Implying, with some sarcasm, that this custom brought over from England was a cure-all for personal / social as well as health problems. A duo, in a more vaudeville-blues vein, calling, themselves 'Pigment Pete and Catjuice Charlie', took another dig at this industry by singing of the "joys" of working on "Our Turpentine Farm", recorded the same year.

Although the foregoing had some practical use on both sides of the Atlantic, there were other beliefs and superstitions which made the journey over to America, whose usefulness was less obvious. Yet they persisted. Hole tells us that "A cock crowing near a house means a stranger coming,"(28). Archetypal Blues singer, from the Mississippi Delta, Charlie Patton proclaimed:

"I'm gonna buy me a banty, put him at my back door,
I'm gonna buy me a banty, put him at my back door.

'Cause see a stranger comin', he'll flop his wings an' crow."

"Banty" of course refers to a bantam rooster. As early as March, 1888, it was reported that one of the beliefs from the days of slavery was that the rooster "keeps a long lookout for coming guests. If he crow toward the front door, or the back door, you can form some idea of the high or low degree of the newcomer."(30).

Prior to World War II, much of the gospel music performed by blacks sounded not too unlike their Blues counterpart. Especially the recordings by street-singing, 'guitar evangelists'. The same instruments, often with the same musical approach, were used, such as the piano, harmonica, jug as well as the guitar. Many Blues singers recorded and/or sang gospel and blues. The main difference being of course the lyrics; one sacred and the other secular. So it is not surprising to find some interaction between the two. A superstition from Britain was adapted by a singer who included both musical genres in his small recorded output of just four sides. McClintock's "seeds" are the teachings from the Bible to be spread, via a person's speech and actions, throughout the world:

"Sow good seeds every Friday,
ow good seeds every Friday.
On the mountain, down in the valley,
You gonna reap what you Sow."(31).

In Britain, certainly in rural areas, during the nineteenth century (and probably earlier) gardeners believed that "Potatoes, peas and beans planted on Good Friday are certain to thrive, for Satan's Power over the soil is then suspended."(32).

For flowers the sowing time was even more critical. "Sometimes Good Friday sowing at noon precisely was advised ... and about 1858 Canon C.W. Bingham wrote that he had received from a Dorset cottage garden a Brampton stock whose excellence was attributed to Good Friday planting"(33). McClintock, in Atlanta, extended the, sowing time to every Friday and his 'seeds' to the abstract teachings of the Gospel.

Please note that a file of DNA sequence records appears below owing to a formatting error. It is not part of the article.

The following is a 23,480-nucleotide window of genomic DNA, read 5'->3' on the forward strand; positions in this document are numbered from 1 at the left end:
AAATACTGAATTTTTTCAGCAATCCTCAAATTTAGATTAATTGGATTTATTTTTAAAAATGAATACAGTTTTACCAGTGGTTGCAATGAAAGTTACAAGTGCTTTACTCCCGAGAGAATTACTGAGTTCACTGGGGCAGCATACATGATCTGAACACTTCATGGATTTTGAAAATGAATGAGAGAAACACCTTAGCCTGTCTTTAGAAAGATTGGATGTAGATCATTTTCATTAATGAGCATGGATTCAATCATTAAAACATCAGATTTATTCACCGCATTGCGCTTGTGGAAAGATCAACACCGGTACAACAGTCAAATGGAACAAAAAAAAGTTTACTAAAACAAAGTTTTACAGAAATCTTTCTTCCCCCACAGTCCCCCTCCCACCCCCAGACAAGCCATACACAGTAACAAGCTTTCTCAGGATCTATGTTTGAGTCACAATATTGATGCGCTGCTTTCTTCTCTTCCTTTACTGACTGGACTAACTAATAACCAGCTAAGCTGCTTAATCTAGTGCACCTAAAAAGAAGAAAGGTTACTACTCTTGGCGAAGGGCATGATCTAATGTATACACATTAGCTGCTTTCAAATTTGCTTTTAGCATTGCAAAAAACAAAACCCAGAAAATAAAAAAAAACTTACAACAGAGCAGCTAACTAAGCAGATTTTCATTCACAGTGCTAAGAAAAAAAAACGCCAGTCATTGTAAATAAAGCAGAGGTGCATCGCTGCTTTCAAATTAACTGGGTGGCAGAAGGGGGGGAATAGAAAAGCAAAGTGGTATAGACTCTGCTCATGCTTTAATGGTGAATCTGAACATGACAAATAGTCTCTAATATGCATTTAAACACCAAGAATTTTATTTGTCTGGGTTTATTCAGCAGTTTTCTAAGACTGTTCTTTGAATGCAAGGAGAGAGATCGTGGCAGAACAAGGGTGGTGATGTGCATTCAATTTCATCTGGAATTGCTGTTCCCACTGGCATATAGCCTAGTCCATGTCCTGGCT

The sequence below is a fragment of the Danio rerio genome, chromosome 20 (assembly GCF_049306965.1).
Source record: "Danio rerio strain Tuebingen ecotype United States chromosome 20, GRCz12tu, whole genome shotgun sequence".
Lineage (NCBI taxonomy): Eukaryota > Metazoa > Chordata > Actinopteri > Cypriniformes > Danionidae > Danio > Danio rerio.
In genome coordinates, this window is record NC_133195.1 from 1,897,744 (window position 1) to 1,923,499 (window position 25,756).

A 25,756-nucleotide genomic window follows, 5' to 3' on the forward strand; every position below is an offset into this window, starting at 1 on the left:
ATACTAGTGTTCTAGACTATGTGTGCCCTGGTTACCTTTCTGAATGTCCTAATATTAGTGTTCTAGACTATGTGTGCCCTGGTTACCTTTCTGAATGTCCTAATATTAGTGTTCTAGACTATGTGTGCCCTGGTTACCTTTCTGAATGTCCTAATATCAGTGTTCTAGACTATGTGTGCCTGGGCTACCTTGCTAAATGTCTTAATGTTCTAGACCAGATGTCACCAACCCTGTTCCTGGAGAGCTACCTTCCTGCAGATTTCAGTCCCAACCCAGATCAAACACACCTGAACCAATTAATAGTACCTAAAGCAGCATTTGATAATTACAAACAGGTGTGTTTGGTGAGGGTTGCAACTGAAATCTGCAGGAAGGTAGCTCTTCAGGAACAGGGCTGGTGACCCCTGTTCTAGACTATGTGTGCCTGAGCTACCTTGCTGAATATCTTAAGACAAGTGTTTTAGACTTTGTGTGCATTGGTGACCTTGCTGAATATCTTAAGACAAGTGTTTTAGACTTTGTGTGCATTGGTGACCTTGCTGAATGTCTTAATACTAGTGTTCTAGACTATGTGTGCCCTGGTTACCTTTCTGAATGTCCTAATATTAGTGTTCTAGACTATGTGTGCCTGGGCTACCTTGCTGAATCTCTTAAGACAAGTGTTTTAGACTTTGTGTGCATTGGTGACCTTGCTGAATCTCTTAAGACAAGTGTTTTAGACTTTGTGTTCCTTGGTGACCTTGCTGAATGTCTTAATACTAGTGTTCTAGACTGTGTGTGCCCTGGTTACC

Another gospel item reflects a superstition that was widespread in England and also along the Welsh border. Namely, to take the pillow from a dying person's bed so that they may suffer less pain and more, peace in their last moments on earth. Simpson found that some people thought that "one cannot die while lying on a pillow or mattress containing pigeon feathers, turkey feathers or the feathers of wild birds. So when a person's death agony was unduly long, the bystanders would sometimes pull the pillow from under him to hasten the end;(34). While Hole confirms that in 1939, in England "A person lying on a pillow stuffed with doves' or pigeons' feathers cannot die, and for this reason the pillow or mattress was generally removed"(35).

In 1927 the Reverend Edward Clayborn, sometimes known as the 'Guitar Evangelist' punched his message across with a rasping vocal and effortless slide guitar phrases:

  "Mother, take the pillow from under my head, Hallelu, hallelu..
Mother, take the pillow from under my head, Hellelu, hallelu.
Mother, take the pillow from under my head, Jesus makin' up my dyin' bed."
Refrain: "'Then you'll need that true religion, hallelu!"('36).

Rev. Edward Clayborn. c. 1926

Intriguingly, this verse is not included in many other versions of this traditional and very popular gospel number, including the ones by Blind Lemon Jefferson, the Norfolk Jubilee Quartet, and Blind Gussie Nesbit. The latter coming from Texas, Virginia and North Carolina respectively. Clayborn is rumoured to be from Alabama but is otherwise a biographical blank. Alabama in the 1920's was a harsh land of unrelieving poverty, outside towns like Bessemer or Birmingham, and 'progress' moved even more slowly than say in Virginia. Perhaps the  retention of this British superstition represented its last stronghold in U.S. rural, black communities. Meanwhile, back with the Devil; a square lead tablet was discovered in 1892, believed to be from the I7th. century, on the Gloucester/Herefordshire border. It is now in the Gloucester Folk Museum. Inscribed on the tablet is a curse invoking devilish omens. This inscription includes "... the name 'Sarah Ellis! written backwards, symbols of sun and moon, the number '369', and the words 'Hasmodat Acteus Magalesius Armenus Licus Nicon Mimon Zeper make this person to banish away from this place and country Amen to be desier Amen"(37). In the Blues there is much superstitious belief concerning the 'numbers racket' amongst working-class blacks.

Also known as 'Policy', for as little as I cent you could win substantial amounts of money, by betting on a combination of usually three figures. The latter were represented on a spinning wheel and when the 'policy wheel' came to rest, so the money was paid out on those numbers. Chiefly run by black gangsters, many omens appeared and were often incorporated in Dream Books. The odds against winning more than a few dollars, needless to say, were, extremely high. This did not deter blacks, predominantly unemployed males, from spending 'their last dime' in the hope of that eternally elusive, 'big win'.